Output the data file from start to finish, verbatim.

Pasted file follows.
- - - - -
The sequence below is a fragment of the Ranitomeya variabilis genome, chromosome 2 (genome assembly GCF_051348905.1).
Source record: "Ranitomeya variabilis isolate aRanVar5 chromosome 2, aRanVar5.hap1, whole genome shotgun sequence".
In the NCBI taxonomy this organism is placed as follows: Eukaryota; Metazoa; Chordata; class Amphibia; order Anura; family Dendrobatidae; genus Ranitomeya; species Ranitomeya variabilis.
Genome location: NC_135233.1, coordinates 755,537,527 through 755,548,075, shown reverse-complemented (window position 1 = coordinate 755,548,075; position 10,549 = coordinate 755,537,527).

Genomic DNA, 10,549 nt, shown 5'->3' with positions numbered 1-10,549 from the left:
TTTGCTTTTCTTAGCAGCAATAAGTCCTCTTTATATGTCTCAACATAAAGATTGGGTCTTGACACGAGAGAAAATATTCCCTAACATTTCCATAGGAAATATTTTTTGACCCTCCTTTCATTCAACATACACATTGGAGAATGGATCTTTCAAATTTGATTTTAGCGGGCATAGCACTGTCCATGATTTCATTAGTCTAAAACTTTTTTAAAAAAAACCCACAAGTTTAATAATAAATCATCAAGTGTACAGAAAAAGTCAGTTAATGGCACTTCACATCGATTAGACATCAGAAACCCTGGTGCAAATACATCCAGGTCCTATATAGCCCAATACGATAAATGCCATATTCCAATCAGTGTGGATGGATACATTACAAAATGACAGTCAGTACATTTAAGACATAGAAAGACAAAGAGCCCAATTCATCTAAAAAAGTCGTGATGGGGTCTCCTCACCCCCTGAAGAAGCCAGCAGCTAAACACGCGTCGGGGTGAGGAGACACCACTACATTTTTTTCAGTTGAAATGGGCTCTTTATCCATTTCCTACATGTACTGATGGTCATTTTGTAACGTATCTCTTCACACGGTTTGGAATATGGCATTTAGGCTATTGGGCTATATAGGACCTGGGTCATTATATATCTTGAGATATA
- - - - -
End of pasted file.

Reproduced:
The sequence below is a fragment of the Ranitomeya variabilis genome, chromosome 2 (genome assembly GCF_051348905.1).
Source record: "Ranitomeya variabilis isolate aRanVar5 chromosome 2, aRanVar5.hap1, whole genome shotgun sequence".
In the NCBI taxonomy this organism is placed as follows: Eukaryota; Metazoa; Chordata; class Amphibia; order Anura; family Dendrobatidae; genus Ranitomeya; species Ranitomeya variabilis.
Genome location: NC_135233.1, coordinates 755,537,527 through 755,548,075, shown reverse-complemented (window position 1 = coordinate 755,548,075; position 10,549 = coordinate 755,537,527).

Genomic DNA, 10,549 nt, shown 5'->3' with positions numbered 1-10,549 from the left:
TTTGCTTTTCTTAGCAGCAATAAGTCCTCTTTATATGTCTCAACATAAAGATTGGGTCTTGACACGAGAGAAAATATTCCCTAACATTTCCATAGGAAATATTTTTTGACCCTCCTTTCATTCAACATACACATTGGAGAATGGATCTTTCAAATTTGATTTTAGCGGGCATAGCACTGTCCATGATTTCATTAGTCTAAAACTTTTTTAAAAAAAACCCACAAGTTTAATAATAAATCATCAAGTGTACAGAAAAAGTCAGTTAATGGCACTTCACATCGATTAGACATCAGAAACCCTGGTGCAAATACATCCAGGTCCTATATAGCCCAATACGATAAATGCCATATTCCAATCAGTGTGGATGGATACATTACAAAATGACAGTCAGTACATTTAAGACATAGAAAGACAAAGAGCCCAATTCATCTAAAAAAGTCGTGATGGGGTCTCCTCACCCCCTGAAGAAGCCAGCAGCTAAACACGCGTCGGGGTGAGGAGACACCACTACATTTTTTTCAGTTGAAATGGGCTCTTTATCCATTTCCTACATGTACTGATGGTCATTTTGTAACGTATCTCTTCACACGGTTTGGAATATGGCATTTAGGCTATTGGGCTATATAGGACCTGGGTCATTATATATCTTGAGATATA